SeXFiles by Saddle of Centaur
Film PERformance, sindikit, 4/29/16
Lonesome Cowboy On The Protein Deprivation Trail by Mole Suit Choir
the ends at Lighthole 4/8/16
LIVE PERFORMANCE OF ESTA NESBITT'S EVERYMAN AS ANYMAN, OR PUTTING ON, ON, ON, ON
A Turtle & a Robot walk into a bar
Cut out animation created for a collaboratively produced exquisite corpse style feature film in Baltimore, MD. Due out in 2016.
Butch, is a triptych of three looping videos, each featuring a still portrait of a male professional athlete who is crying animated tears. His image is superimposed on a live-action video of amateurs playing his sport.
Tennis is a notoriously weepy sport. But still, this moment brought up a lot of questions for me. I cry more about sports than anything else. Why? Vicarious living? Idealized moments of human triumph and failure? The imperfect working of mind and body? Winning big and losing hard? And then, larger questions emerge: When is it culturally acceptable for a man to cry in public? If crying is a show of weakness (therefore anti-macho), then we have an interesting contradiction here: One of the only times we see men publicly crying is in professional sports, perhaps the most male-dominated profession in what still is arguably a very male-dominated society.
On the individual level, a psychological explanation seems clear: a release of emotion right after an exhausting physical struggle in an emotionally heightened event, one moment in time for which the athlete has spent years, maybe decades preparing. On a social level, it is such a common occurrence that it suggests that contradictions thrive in the social construction of gender.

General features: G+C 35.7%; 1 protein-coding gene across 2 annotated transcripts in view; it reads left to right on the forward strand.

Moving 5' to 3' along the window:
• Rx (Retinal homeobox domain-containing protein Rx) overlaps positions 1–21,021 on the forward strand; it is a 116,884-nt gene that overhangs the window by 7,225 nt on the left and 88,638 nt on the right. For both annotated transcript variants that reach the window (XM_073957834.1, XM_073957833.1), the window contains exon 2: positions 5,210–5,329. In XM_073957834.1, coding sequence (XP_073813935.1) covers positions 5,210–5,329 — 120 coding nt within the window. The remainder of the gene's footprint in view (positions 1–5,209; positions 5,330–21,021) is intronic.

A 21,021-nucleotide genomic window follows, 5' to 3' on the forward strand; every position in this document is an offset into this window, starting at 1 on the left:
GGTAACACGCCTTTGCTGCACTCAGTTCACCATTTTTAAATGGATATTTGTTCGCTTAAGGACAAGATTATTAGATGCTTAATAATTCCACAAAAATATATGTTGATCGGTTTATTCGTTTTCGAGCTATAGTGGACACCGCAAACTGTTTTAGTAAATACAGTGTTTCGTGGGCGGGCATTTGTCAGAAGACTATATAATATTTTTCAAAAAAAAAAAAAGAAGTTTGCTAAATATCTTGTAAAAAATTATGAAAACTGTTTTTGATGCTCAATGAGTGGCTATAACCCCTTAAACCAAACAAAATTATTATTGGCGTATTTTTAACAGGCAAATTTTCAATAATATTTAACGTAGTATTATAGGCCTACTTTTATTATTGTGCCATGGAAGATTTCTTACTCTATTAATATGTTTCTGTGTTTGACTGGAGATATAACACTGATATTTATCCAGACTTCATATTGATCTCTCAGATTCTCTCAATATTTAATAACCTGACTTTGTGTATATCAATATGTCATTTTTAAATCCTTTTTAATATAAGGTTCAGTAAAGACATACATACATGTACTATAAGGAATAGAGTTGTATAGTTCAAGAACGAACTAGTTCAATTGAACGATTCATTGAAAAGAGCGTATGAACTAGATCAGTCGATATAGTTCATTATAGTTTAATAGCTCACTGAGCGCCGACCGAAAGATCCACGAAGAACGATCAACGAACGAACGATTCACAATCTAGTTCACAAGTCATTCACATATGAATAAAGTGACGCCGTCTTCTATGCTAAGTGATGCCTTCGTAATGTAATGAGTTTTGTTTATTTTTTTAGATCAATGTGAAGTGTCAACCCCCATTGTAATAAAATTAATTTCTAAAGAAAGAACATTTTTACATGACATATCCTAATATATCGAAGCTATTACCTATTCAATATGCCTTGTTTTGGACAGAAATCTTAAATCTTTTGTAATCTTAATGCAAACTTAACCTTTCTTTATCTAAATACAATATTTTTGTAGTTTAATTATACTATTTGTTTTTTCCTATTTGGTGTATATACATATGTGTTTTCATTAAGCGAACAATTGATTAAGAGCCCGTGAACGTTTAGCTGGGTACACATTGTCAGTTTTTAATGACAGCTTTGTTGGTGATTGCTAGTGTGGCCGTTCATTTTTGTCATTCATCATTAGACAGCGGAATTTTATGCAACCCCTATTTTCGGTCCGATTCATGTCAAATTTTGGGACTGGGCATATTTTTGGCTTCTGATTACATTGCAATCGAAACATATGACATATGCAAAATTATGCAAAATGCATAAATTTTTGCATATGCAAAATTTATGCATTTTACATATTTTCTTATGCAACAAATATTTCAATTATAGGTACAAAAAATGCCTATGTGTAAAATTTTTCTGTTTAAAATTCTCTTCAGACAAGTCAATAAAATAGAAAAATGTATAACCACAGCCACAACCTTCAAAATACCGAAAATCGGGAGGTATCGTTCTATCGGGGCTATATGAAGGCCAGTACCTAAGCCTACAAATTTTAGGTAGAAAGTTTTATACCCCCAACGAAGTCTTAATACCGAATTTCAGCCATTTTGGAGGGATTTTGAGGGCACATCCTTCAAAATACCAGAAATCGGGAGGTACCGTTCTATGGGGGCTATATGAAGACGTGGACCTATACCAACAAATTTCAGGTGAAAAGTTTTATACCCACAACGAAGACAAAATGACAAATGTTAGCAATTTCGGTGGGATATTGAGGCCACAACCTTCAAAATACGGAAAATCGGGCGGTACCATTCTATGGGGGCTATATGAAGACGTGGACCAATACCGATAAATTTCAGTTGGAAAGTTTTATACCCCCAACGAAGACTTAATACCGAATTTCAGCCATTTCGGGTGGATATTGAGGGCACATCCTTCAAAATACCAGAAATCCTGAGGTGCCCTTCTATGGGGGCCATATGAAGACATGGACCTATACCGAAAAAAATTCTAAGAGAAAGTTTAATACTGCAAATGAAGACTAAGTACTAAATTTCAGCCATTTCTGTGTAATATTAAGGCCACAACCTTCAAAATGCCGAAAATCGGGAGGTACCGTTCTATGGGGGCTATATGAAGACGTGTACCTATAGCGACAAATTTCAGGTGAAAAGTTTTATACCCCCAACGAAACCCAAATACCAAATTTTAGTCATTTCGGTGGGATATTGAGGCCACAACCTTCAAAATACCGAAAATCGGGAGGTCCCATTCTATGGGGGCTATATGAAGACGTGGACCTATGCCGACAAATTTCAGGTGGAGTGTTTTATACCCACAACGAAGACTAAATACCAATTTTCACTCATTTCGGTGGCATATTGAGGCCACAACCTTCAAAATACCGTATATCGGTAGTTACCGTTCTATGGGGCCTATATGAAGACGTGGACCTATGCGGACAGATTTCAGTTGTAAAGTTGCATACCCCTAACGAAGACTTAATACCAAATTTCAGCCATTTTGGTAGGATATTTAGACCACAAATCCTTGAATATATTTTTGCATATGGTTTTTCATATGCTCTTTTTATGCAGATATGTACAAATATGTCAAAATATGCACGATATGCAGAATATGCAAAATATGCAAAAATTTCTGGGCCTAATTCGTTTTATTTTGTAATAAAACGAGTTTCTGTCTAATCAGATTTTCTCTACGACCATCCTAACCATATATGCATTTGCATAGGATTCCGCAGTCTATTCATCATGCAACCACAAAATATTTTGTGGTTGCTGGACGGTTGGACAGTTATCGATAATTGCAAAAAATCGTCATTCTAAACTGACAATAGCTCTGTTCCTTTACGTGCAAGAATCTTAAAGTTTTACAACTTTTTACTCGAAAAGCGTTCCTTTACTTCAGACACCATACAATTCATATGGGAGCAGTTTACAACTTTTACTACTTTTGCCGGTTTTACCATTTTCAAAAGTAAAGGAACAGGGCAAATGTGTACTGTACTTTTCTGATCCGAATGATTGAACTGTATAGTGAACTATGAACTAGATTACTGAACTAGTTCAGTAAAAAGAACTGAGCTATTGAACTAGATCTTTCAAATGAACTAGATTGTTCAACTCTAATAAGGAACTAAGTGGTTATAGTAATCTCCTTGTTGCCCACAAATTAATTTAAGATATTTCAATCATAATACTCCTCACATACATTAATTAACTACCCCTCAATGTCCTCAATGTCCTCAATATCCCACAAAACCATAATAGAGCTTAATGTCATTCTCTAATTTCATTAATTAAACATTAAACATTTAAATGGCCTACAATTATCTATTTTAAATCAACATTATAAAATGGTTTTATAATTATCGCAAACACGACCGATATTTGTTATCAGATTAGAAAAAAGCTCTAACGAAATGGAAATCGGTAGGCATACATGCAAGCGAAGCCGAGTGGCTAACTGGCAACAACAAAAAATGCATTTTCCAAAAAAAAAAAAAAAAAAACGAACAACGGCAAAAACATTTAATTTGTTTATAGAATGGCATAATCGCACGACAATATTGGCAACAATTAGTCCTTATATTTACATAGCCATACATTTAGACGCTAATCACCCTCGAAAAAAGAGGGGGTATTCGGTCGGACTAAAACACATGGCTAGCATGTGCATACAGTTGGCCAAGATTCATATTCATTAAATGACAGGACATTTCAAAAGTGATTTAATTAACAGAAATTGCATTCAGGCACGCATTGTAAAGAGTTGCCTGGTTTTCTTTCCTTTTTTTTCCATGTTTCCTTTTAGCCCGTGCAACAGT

YOU ARE WHAT YOU EAT
(ANIMATION WITH LIVE SOUND EFFECTS PERFORMANCE)
Animation and sound design by Kristen Anchor, performed by Kristen Anchor and Andrea Shearer
You Are What You Eat is a rotoscoped animation of kitchen disaster scenes, the sourced from Hollywood films. Using studio foley sound techniques, fruit, kitchen appliances, and modified objects create the soundscape to the animation -- live and visible, in front of the audience.
MAGIC MOVIE MACHINES (SERIES)
Live visual and audio performances with modified projectors, found 16mm film, leader, stock, spray paint, bleach, power tools, dirt, abrasives, etc. Looping 16mm is manipulated live, changing the visuals, audio, and "narrative" over time.